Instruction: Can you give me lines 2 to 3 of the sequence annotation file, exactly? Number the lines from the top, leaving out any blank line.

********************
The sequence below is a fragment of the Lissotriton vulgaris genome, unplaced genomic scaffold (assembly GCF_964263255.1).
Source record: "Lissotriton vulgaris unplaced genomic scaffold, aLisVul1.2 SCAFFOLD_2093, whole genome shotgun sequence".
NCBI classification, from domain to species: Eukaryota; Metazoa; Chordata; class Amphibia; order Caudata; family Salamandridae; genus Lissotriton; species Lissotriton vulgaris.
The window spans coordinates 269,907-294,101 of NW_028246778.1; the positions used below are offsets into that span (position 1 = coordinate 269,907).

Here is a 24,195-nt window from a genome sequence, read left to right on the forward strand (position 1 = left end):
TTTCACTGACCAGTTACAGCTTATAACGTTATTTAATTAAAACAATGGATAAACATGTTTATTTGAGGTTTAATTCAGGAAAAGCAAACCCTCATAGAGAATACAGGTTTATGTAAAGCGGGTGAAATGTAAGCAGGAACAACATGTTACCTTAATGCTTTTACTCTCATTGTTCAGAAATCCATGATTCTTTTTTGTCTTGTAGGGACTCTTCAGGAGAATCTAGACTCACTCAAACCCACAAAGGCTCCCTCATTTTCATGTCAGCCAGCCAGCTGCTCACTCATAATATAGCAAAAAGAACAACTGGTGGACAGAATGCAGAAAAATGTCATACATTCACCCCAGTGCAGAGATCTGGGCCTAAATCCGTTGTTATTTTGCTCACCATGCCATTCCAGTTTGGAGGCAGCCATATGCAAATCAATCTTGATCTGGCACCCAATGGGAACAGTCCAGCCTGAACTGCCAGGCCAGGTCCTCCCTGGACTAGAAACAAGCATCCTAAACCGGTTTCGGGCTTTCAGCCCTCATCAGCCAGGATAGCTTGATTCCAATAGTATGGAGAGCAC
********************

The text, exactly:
Source record: "Lissotriton vulgaris unplaced genomic scaffold, aLisVul1.2 SCAFFOLD_2093, whole genome shotgun sequence".
NCBI classification, from domain to species: Eukaryota; Metazoa; Chordata; class Amphibia; order Caudata; family Salamandridae; genus Lissotriton; species Lissotriton vulgaris.